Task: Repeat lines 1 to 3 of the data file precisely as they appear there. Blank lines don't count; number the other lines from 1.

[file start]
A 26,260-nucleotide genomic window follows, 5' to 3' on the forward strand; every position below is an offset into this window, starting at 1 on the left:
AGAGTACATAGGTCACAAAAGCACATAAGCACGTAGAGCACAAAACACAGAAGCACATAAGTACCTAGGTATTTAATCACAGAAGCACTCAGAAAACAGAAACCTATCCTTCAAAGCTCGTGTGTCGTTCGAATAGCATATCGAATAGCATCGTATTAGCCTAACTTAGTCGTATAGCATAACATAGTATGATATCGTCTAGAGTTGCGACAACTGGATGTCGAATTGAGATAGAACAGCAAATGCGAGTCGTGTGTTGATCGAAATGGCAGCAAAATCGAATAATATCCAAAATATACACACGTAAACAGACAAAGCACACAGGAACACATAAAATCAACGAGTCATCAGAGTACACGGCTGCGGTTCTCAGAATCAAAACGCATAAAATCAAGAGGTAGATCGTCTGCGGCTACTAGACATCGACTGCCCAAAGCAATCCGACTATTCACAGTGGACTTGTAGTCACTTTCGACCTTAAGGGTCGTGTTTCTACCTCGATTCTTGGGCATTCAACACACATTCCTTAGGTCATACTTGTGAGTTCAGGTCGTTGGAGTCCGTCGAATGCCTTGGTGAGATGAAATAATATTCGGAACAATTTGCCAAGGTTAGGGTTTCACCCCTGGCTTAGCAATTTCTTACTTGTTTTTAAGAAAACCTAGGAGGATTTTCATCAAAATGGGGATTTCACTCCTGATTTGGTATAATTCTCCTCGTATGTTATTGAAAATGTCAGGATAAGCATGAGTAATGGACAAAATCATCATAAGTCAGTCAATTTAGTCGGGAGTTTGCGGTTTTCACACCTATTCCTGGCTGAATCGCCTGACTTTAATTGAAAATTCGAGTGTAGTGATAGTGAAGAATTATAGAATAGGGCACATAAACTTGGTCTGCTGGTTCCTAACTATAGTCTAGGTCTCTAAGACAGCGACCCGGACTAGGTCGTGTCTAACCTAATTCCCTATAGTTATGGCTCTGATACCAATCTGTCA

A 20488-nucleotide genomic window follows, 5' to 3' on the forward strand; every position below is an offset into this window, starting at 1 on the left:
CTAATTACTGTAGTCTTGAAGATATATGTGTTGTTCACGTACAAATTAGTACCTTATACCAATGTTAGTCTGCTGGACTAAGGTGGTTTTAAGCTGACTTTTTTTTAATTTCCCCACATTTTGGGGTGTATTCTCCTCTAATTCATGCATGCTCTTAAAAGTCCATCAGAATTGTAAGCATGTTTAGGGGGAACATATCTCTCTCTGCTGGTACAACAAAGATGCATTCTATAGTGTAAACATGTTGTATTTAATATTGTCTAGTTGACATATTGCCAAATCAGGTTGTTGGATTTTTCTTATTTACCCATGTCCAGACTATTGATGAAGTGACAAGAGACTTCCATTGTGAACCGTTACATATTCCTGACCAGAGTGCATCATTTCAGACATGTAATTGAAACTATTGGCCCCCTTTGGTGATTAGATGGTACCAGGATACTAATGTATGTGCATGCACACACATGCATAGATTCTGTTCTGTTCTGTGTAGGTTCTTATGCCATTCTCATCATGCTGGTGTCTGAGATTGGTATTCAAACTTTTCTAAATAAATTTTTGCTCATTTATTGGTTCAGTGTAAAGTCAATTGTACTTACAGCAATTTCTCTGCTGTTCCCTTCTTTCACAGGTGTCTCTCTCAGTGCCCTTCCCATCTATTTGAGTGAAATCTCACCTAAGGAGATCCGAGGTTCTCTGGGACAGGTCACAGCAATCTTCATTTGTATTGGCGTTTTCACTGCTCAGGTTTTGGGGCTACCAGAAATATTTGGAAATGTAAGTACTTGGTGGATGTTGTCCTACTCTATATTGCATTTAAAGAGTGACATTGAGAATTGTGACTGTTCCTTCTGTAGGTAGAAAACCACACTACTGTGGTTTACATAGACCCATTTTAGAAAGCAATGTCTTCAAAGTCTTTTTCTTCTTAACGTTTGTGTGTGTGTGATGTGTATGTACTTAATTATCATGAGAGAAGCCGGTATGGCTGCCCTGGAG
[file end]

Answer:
A 26,260-nucleotide genomic window follows, 5' to 3' on the forward strand; every position below is an offset into this window, starting at 1 on the left:
AGAGTACATAGGTCACAAAAGCACATAAGCACGTAGAGCACAAAACACAGAAGCACATAAGTACCTAGGTATTTAATCACAGAAGCACTCAGAAAACAGAAACCTATCCTTCAAAGCTCGTGTGTCGTTCGAATAGCATATCGAATAGCATCGTATTAGCCTAACTTAGTCGTATAGCATAACATAGTATGATATCGTCTAGAGTTGCGACAACTGGATGTCGAATTGAGATAGAACAGCAAATGCGAGTCGTGTGTTGATCGAAATGGCAGCAAAATCGAATAATATCCAAAATATACACACGTAAACAGACAAAGCACACAGGAACACATAAAATCAACGAGTCATCAGAGTACACGGCTGCGGTTCTCAGAATCAAAACGCATAAAATCAAGAGGTAGATCGTCTGCGGCTACTAGACATCGACTGCCCAAAGCAATCCGACTATTCACAGTGGACTTGTAGTCACTTTCGACCTTAAGGGTCGTGTTTCTACCTCGATTCTTGGGCATTCAACACACATTCCTTAGGTCATACTTGTGAGTTCAGGTCGTTGGAGTCCGTCGAATGCCTTGGTGAGATGAAATAATATTCGGAACAATTTGCCAAGGTTAGGGTTTCACCCCTGGCTTAGCAATTTCTTACTTGTTTTTAAGAAAACCTAGGAGGATTTTCATCAAAATGGGGATTTCACTCCTGATTTGGTATAATTCTCCTCGTATGTTATTGAAAATGTCAGGATAAGCATGAGTAATGGACAAAATCATCATAAGTCAGTCAATTTAGTCGGGAGTTTGCGGTTTTCACACCTATTCCTGGCTGAATCGCCTGACTTTAATTGAAAATTCGAGTGTAGTGATAGTGAAGAATTATAGAATAGGGCACATAAACTTGGTCTGCTGGTTCCTAACTATAGTCTAGGTCTCTAAGACAGCGACCCGGACTAGGTCGTGTCTAACCTAATTCCCTATAGTTATGGCTCTGATACCAATCTGTCA

A 20488-nucleotide genomic window follows, 5' to 3' on the forward strand; every position below is an offset into this window, starting at 1 on the left: